POLITICS

Psychiatrist tells Eaton Centre shooting trial that accused had PTSD

12/01/2014 02:06 EST | Updated 01/31/2015 05:59 EST
TORONTO - The man who sparked pandemonium when he opened fire in a crowded Toronto mall was suffering from post traumatic stress disorder at the time and likely experienced a "diassociative episode," a psychiatrist told Christopher Husbands's trial on Monday, laying the foundation for what's expected to be a not criminally responsible defence.

Dr. Julian Gojer told the jury hearing the case it was less likely that Husbands unleashed his 14-shot fusillade as an act of revenge, but rather that the unexpected sight of men who had beaten and stabbed him months earlier was a trigger for his actions, which were likely rooted in fear.

"I don't see revenge as the primary motive here," he said.

Gojer's testimony is significant because it provides insight on Husbands's possible state of mind on the day of the shooting at the Eaton Centre in June 2012.

Husbands's PTSD — which is an important element in his defence — developed after the brutal attack at the hands of men he knew, which took place months before the mall shooting, Gojer said.

"To be assaulted, beaten, stabbed, and to have your face duct taped, not being able to see ... to me that would be an extremely traumatic event," he said, detailing the near fatal February 2012 attack on Husbands. "It's almost akin to torture."

The psychiatrist has interviewed Husbands several times and analysed his prison medical records and psychological tests conducted on him. He has also seen surveillance footage of the mall shooting which has been viewed at the trial.

"Mr. Husbands suffers from post traumatic stress disorder and continues to suffer from post traumatic stress disorder. That's a clinical opinion," Gojer said when asked for his conclusion on Husbands.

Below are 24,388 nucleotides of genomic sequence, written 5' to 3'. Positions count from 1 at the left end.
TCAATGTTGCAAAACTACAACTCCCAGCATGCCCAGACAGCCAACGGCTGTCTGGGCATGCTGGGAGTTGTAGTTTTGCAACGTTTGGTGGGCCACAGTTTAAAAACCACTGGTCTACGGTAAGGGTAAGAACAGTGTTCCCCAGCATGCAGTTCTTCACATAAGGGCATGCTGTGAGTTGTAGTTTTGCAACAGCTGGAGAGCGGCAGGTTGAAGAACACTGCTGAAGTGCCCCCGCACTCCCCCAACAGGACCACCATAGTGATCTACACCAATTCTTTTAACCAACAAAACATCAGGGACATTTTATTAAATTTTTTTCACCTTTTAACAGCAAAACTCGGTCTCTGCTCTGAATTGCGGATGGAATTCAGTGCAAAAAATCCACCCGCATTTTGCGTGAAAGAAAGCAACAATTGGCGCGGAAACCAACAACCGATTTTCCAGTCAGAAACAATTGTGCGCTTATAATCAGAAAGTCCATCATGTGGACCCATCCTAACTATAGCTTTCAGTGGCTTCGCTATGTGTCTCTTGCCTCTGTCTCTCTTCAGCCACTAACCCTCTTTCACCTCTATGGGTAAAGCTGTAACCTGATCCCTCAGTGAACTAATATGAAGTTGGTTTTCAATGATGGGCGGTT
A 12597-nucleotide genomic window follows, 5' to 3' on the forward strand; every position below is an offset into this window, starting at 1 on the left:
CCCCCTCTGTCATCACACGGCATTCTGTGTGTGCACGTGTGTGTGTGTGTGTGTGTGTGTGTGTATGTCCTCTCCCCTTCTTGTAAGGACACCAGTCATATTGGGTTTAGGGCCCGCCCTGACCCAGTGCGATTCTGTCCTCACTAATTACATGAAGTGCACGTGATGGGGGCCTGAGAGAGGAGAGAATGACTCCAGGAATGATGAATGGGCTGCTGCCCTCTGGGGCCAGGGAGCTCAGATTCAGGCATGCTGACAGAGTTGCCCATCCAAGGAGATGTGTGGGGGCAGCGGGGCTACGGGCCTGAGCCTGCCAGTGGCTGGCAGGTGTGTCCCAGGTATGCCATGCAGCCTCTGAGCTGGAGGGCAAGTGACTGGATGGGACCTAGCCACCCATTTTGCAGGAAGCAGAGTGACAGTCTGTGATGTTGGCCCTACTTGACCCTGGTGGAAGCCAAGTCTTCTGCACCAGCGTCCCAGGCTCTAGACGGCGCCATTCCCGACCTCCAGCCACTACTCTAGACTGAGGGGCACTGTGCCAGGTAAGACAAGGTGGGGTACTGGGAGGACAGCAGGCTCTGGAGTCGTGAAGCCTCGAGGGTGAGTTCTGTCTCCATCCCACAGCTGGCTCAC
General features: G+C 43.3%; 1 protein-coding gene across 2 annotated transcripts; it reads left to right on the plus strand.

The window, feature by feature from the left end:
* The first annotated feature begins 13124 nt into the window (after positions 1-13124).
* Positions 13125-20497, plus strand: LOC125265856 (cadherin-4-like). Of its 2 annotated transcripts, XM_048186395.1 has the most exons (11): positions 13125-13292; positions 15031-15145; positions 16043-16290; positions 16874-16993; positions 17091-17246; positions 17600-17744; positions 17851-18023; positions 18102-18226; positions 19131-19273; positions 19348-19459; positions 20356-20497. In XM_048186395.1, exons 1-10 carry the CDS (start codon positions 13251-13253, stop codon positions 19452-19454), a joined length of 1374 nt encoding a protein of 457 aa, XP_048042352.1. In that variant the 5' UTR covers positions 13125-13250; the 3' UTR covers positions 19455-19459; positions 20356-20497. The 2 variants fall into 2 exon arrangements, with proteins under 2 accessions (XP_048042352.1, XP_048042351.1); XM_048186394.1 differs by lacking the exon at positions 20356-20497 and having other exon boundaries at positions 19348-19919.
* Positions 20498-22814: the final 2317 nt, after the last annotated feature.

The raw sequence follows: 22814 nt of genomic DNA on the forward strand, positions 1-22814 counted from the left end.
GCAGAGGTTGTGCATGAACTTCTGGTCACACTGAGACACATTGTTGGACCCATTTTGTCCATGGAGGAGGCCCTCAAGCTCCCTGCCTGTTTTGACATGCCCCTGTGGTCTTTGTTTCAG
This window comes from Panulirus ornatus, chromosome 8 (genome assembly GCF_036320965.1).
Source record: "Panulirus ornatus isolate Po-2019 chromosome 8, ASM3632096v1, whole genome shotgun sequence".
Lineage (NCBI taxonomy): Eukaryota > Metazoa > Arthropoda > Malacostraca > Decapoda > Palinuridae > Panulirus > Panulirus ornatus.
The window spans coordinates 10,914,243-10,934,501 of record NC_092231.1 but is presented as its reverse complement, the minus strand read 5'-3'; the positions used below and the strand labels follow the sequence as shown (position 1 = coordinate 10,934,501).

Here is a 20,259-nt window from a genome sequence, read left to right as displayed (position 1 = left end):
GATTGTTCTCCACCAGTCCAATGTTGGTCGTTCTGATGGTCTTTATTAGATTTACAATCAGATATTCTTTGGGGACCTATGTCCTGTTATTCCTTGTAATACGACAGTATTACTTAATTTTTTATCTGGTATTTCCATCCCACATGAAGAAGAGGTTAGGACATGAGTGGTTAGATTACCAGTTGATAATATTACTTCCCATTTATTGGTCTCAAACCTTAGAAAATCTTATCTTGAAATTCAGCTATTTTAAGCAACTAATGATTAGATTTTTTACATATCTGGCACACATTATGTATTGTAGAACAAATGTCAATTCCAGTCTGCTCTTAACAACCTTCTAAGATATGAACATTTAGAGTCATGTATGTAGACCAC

Husbands, 25, has pleaded not guilty to two counts of first-degree murder in the shooting and has denied that he went to the mall with the intention of killing anyone.

He has also pleaded not guilty to five counts of aggravated assault, one of criminal negligence causing bodily harm, and one of recklessly discharging a firearm.

The Crown has alleged Husbands gunned down two men at the mall in deliberate retaliation for the stabbing earlier that year.

But Husbands has told his trial that he fired in a blind panic at a group of men he thought were about to attack him. He has also testified that he does not remember exactly what happened in those moments.

He has said he recalls hearing a loud bang and that everything "got kind of dark." He has also said he doesn't remember bolting from the food court in the moments after the shooting.

Gojer — who was called to testify by the defence — said Husbands's testimony is typical of someone with post traumatic stress disorder experiencing a flashback, which he called a "diassociative episode."

Confirming that Husbands had reported having flashbacks between being stabbed and the incident at the mall, Gojer added that it would not be uncommon for him to have another flashback at the time of the shooting.

"You've got to ask yourself the question, is there a new traumatic event that has the capacity to trigger disassociation?" Gojer told the jury, suggesting that the sight of his former attackers could have pushed Husbands into a "fight or flight mode."

Gojer also said someone with PTSD would view their environment in a different light.

"It's almost like you have a new set of lenses that you are wearing where the world is no longer a safe place. The world is now a dark and moody place," he said. "There's also a sense of helplessness...it's a terrifying feeling."

An individual with PTSD might also develop a sense of paranoia, Gojer added.

"If you become paranoid with respect to a group of individuals who stabbed you or attacked you and these individuals are still at large in the community, the paranoia that you have is a more realistic paranoia," he said.

Husbands's lawyer said outside court that he will be bringing evidence before the trial of a lack of criminal responsibility on his client's part.